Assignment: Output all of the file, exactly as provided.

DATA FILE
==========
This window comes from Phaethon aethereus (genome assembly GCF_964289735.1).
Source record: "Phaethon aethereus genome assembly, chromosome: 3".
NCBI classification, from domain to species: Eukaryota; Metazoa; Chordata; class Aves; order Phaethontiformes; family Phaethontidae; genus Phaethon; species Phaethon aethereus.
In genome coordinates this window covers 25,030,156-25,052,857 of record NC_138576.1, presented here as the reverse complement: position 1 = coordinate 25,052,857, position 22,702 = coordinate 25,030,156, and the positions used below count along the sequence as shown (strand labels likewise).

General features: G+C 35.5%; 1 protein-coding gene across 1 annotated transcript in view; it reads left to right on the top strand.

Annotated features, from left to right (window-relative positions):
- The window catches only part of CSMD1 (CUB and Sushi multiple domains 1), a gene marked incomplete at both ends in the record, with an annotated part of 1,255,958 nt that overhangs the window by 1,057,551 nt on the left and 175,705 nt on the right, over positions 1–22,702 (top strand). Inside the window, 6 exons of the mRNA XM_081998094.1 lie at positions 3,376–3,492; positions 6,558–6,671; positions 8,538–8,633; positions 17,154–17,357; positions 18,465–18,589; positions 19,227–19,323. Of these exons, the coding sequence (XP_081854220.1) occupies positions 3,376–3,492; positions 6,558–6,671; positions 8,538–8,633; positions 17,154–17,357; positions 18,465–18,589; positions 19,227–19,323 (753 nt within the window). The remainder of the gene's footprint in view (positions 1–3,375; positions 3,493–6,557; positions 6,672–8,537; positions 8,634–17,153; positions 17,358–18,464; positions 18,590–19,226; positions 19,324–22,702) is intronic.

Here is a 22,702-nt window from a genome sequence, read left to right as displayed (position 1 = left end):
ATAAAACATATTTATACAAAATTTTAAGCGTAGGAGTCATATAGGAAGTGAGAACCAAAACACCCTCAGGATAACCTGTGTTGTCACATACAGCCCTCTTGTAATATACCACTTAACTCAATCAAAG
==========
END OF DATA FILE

This window comes from Phaethon aethereus (genome assembly GCF_964289735.1).
Source record: "Phaethon aethereus genome assembly, chromosome: 3".
NCBI classification, from domain to species: Eukaryota; Metazoa; Chordata; class Aves; order Phaethontiformes; family Phaethontidae; genus Phaethon; species Phaethon aethereus.
In genome coordinates this window covers 25,030,156-25,052,857 of record NC_138576.1, presented here as the reverse complement: position 1 = coordinate 25,052,857, position 22,702 = coordinate 25,030,156, and the positions used below count along the sequence as shown (strand labels likewise).

General features: G+C 35.5%; 1 protein-coding gene across 1 annotated transcript in view; it reads left to right on the top strand.

Annotated features, from left to right (window-relative positions):
- The window catches only part of CSMD1 (CUB and Sushi multiple domains 1), a gene marked incomplete at both ends in the record, with an annotated part of 1,255,958 nt that overhangs the window by 1,057,551 nt on the left and 175,705 nt on the right, over positions 1–22,702 (top strand). Inside the window, 6 exons of the mRNA XM_081998094.1 lie at positions 3,376–3,492; positions 6,558–6,671; positions 8,538–8,633; positions 17,154–17,357; positions 18,465–18,589; positions 19,227–19,323. Of these exons, the coding sequence (XP_081854220.1) occupies positions 3,376–3,492; positions 6,558–6,671; positions 8,538–8,633; positions 17,154–17,357; positions 18,465–18,589; positions 19,227–19,323 (753 nt within the window). The remainder of the gene's footprint in view (positions 1–3,375; positions 3,493–6,557; positions 6,672–8,537; positions 8,634–17,153; positions 17,358–18,464; positions 18,590–19,226; positions 19,324–22,702) is intronic.

Here is a 22,702-nt window from a genome sequence, read left to right as displayed (position 1 = left end):
ATAAAACATATTTATACAAAATTTTAAGCGTAGGAGTCATATAGGAAGTGAGAACCAAAACACCCTCAGGATAACCTGTGTTGTCACATACAGCCCTCTTGTAATATACCACTTAACTCAATCAAAG